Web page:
But of course she will. She does all the time. Last week she’d spent ten hours helping with Vacation Bible School. That’s sharing God’s love, right? And next Wednesday she plans to join the youth at the local women’s shelter.
And yet, despite her rationale, peace evades her as the questions continued to rise.
“What about now? Will you be there for my child now?”
Her mother walks into the kitchen clutching a basket of laundry. “What’s wrong, sweetie? You like you’re about to swallow a lemon.”
If only it were that easy.
Rachel rubs a bead between her index finger and thumb. “I’m not sure why, but I feel like God wants me to go talk to Yavonne.”
“Then you should go.”
“I don’t know…. Maybe I should pray about it.”
“Or maybe you should obey.”
Rachel sighs and pushed up from the table, her stomach flip-flopping.
Her mother smiles. “I’ll be praying for you.”
Yavonne’s hand trembles as she holds the thin razor blade against her clammy skin. Her veins form a faint blue webbing through her wrist.
Just do it, you coward. One slice and it’ll be all over. One cut—long, deep and quick. She closes her eyes and grits her teeth—
A loud knock shakes her door. “Yavonne!”
Yavonne’s breathe catches in her throat. She shoves the razor under her pillow, her gaze locked on the jiggling door knob in front of her.
“Yavonne! How many times do I have to tell you not to lock your door?”
As if her father really cares.
“Someone’s here to see you.”
She wipes her sweaty palms on her pant legs, smoothes her hair from her face, and stands on numb legs.
The stench of alcohol and stale cigarettes assault her when she swings the door open. Her father stands in the hall wearing faded jean shorts and a sweat-stained tank-top. Her mother lounges on a couch a few feet away watching television and gulping beer.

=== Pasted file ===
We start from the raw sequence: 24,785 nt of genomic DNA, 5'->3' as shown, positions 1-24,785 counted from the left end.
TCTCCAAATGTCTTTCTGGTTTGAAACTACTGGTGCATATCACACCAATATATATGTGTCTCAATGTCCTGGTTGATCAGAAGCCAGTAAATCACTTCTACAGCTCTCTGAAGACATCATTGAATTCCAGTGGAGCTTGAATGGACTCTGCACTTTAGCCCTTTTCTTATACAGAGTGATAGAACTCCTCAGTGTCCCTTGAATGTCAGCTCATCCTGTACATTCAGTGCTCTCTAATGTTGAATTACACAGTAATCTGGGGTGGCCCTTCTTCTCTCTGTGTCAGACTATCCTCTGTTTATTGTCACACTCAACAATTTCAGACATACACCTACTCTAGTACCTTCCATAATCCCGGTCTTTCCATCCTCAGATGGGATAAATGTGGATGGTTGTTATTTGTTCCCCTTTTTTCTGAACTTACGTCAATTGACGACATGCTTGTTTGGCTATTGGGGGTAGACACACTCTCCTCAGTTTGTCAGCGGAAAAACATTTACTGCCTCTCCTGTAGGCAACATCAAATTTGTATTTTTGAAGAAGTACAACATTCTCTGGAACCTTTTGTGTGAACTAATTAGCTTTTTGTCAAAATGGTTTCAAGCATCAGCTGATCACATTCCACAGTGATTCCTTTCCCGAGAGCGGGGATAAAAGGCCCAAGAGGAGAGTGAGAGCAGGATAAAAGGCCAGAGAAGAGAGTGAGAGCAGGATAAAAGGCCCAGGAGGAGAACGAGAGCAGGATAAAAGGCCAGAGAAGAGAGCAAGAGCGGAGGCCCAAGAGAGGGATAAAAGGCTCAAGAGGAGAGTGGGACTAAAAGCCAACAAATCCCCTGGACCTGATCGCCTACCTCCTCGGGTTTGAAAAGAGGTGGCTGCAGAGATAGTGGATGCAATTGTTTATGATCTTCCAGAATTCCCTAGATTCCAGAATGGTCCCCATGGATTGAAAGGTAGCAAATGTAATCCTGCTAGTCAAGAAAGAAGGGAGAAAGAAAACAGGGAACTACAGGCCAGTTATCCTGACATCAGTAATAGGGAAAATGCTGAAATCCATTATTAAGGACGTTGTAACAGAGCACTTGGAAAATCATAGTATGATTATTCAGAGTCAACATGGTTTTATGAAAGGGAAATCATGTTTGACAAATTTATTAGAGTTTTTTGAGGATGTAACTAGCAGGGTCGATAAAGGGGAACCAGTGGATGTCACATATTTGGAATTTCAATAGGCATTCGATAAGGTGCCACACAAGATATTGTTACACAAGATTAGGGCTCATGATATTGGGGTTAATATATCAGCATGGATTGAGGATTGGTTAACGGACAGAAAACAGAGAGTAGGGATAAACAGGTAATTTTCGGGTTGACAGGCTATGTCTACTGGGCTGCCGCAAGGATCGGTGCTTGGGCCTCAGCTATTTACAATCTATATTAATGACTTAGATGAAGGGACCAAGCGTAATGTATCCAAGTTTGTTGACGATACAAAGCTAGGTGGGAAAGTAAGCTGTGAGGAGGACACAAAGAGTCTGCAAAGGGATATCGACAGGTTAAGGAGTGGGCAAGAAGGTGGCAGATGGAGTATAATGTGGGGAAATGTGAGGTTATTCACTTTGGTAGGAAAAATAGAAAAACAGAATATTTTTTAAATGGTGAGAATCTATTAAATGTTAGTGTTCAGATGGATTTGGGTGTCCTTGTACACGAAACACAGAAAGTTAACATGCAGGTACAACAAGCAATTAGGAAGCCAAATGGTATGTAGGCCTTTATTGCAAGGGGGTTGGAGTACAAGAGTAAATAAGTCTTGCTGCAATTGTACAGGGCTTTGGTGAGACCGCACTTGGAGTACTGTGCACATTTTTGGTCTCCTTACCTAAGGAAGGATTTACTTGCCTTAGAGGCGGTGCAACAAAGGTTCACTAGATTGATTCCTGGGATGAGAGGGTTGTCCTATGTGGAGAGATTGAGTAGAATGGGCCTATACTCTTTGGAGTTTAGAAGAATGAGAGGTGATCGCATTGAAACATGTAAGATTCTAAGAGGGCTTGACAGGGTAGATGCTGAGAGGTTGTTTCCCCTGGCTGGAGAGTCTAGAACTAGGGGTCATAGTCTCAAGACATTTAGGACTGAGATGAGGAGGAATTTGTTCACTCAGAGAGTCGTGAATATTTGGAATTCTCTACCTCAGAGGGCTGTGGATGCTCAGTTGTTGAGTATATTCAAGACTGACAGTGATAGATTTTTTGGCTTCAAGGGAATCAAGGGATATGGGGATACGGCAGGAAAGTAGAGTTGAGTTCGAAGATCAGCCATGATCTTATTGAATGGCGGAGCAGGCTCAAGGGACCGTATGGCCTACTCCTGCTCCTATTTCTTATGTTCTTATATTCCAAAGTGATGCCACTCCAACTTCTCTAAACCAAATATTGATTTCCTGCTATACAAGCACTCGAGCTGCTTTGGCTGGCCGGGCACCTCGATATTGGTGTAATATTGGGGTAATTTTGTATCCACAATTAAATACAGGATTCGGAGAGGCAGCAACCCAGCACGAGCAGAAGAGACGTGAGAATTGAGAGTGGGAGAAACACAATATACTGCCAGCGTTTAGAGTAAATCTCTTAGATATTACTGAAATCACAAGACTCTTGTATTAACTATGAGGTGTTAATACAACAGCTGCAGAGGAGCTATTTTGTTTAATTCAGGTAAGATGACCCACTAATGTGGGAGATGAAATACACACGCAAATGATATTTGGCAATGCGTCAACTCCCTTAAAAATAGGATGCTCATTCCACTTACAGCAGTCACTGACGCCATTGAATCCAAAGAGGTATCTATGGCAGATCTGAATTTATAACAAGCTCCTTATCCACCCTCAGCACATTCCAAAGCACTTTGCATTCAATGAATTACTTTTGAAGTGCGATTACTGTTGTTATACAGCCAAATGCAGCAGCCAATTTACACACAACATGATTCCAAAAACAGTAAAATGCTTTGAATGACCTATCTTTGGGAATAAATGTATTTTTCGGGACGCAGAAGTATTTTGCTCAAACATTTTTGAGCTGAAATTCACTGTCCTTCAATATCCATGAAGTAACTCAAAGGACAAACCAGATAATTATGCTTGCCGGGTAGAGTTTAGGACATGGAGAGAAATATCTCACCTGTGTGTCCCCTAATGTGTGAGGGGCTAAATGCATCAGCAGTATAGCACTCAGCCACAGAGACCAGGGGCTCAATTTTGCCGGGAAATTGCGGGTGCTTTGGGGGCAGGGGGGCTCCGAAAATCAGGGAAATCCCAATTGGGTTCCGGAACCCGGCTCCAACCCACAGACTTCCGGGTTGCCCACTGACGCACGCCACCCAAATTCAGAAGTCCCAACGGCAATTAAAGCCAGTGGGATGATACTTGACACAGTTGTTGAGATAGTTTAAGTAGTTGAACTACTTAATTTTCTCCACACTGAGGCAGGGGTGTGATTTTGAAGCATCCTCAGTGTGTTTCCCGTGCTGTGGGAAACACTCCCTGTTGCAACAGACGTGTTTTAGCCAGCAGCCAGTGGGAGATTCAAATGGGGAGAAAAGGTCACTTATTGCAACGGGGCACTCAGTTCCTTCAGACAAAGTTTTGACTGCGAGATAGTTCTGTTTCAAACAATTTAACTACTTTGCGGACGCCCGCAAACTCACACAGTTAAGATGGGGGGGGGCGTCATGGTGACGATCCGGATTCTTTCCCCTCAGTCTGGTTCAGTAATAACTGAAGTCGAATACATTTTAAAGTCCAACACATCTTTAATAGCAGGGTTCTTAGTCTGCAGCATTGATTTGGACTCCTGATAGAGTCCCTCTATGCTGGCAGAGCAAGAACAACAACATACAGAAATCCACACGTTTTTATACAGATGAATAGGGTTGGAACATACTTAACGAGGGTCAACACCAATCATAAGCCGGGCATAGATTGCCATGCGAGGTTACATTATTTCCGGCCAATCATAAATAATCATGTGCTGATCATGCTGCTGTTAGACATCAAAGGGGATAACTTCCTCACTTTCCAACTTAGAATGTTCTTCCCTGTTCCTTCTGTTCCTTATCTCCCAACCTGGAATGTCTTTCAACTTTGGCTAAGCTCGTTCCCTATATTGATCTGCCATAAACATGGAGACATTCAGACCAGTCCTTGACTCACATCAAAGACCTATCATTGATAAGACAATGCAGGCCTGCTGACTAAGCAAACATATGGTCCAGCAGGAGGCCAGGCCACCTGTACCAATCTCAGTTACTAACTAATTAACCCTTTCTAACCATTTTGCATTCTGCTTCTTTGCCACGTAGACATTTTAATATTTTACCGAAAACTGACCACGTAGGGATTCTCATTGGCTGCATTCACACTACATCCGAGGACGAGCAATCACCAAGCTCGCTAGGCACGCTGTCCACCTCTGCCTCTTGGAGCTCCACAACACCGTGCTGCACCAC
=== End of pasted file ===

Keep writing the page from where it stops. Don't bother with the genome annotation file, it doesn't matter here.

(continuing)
“That girl from next door’s here.” He swipes his nose with the back of his hand. “Said something about beads.”
Yavonne angles her head, staring into the living room where Rachel stands with a stiff smile on her face. Her smile twitches as Yavonne approaches.
“Hey….I…uh….” Rachel chews on her bottom lip, scanning the cluttered living room.
Heat rushes up Yavonne’s neck, settling into Yavonne’s cheeks as she follows Rachel’s gaze. Empty beer bottles clutter the coffee table and dark stains splatter the carpet. An overflowing bag of trash lies on the linoleum floor, flies buzzing around it.
“So…. Do you like to make jewelry?”
Yavonne snorts. “Do I what?”
The girl wrings her intertwined hands, staring from the floor to Yavonne’s face then back to the floor again. “I wondered if….” She swallows. “I mean, uh…you wanna come over for a minute?”
Yavonne studies Rachel for a moment, searching for the hidden joke. When none surfaces, she nodded. “I guess so. Sure beats sitting around here all day.”
Today as I preview Cheri Horgan’s story, tears blur my vision. All children truly want is to be loved. They need to be protected. I praise God for bringing Cheri to Himself and wrapping His protective arms around her. I pray that He will do the same for the countless children without homes in El Salvador, Peru, Uruguay, Uganda, Haitii. And even more, I pray His church would step up and be His hands and feet. That they would see these hurting children not as someone else’s problem, but as God’s precious children in need of love. Cheri’s grandfather fought for her. God wants us to fight for His children. (Although not with a gun, please. grin.)